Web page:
I’ve been on vacation for a while here. But there is nothing that will bring a writer off vacation faster than the speculation by Vikings writer Judd Zulgad that if Favre is in, Tarvaris Jackson is out.
Jackson out? Are you kidding me? Tarvaris has been the model citizen and has taken everything that the Vikings' boring offensive coordinators have thrown at him in his development. Yes, Sage Rosenfels was brought in to compete. But Rosenfel’s has—what?—seven career starts in a nine-year career with three different teams?
I’m not trying to demean the guy, but come on, Zulgad, he is far from having the inside track to unseating Jackson in the Vikings' offense. And if Favre plays, it will possibly be for one final season, and Rosenfels is already knocking the door down on the 10-year mark.
Yes, Rosenfels will earn $4 million dollars a season, but his salary is no guarantee that he is to be the appointed one. Heck, what is Vince Young earning these days? History tells us that an average quarterback begins to tail off around the eight year mark. So I doubt if the Vikings are willing to trade the younger Jackson at this point.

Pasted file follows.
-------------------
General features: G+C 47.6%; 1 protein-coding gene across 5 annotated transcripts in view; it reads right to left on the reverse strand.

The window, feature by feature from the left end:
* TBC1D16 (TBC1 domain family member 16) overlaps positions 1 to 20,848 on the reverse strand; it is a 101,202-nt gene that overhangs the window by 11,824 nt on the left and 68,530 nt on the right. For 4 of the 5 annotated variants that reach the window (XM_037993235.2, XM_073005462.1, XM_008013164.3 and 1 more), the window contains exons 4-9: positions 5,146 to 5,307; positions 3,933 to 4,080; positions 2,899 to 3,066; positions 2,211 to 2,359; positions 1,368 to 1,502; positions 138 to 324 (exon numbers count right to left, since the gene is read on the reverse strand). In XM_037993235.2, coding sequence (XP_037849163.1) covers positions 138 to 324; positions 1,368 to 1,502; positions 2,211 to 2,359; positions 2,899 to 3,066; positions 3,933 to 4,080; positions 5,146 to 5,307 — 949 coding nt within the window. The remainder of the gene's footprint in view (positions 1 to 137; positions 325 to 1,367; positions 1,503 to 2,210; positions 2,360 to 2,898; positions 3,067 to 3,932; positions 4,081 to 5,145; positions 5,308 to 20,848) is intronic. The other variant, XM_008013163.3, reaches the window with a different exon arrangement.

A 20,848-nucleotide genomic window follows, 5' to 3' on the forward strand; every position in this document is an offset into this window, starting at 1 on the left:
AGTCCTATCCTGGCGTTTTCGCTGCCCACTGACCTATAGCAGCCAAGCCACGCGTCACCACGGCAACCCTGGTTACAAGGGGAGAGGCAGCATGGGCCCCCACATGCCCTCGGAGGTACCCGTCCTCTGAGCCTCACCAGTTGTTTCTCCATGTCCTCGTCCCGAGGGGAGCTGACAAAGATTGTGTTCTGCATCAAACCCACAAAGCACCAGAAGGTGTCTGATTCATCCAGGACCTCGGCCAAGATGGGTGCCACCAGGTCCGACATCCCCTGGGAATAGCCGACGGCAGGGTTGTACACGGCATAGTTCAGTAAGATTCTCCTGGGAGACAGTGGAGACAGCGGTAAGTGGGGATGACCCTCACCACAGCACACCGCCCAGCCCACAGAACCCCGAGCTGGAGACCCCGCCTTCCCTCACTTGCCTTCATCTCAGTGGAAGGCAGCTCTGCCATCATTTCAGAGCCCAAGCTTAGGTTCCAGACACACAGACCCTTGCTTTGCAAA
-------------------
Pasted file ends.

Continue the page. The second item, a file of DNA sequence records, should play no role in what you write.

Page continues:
In fact, if and when Favre arrives, I predict that Rosenfels becomes the highest paid third string QB in the NFL. If the Vikings do not carry four QBs on their roster, the odd man out will be Booty, because they have never seen him as more than an insurance policy.
Childress has faith in Jackson and just loves the kid. Jackson stood up big time last season while battling his son’s illness and never once complained—that’s the eventual leader that Childress hopes to transfer to the playing field.
If Tarvaris is so good, then why bring in Favre?
To enable Jackson with a full season to sit and learn from a Hall of Fame QB can only help him. Jackson is young, physically gifted with mobility, and one of the strongest arms in the NFL. He has major upside that the Vikings would regret trading away.
The West Coast offense is a spread offense laced with QB options and who’s better at finding those options than Brett Favre? It is the type of offense in which a QB will have wide open receivers or, if need be, he can thrive on instincts.
After watching Favre’s leadership, instinct and will to win, any young QB will be much better. Just look at what he did for Aaron Rodgers. No one can argue that Rodgers' quick development is not in part to his sitting and learning behind Brett Favre.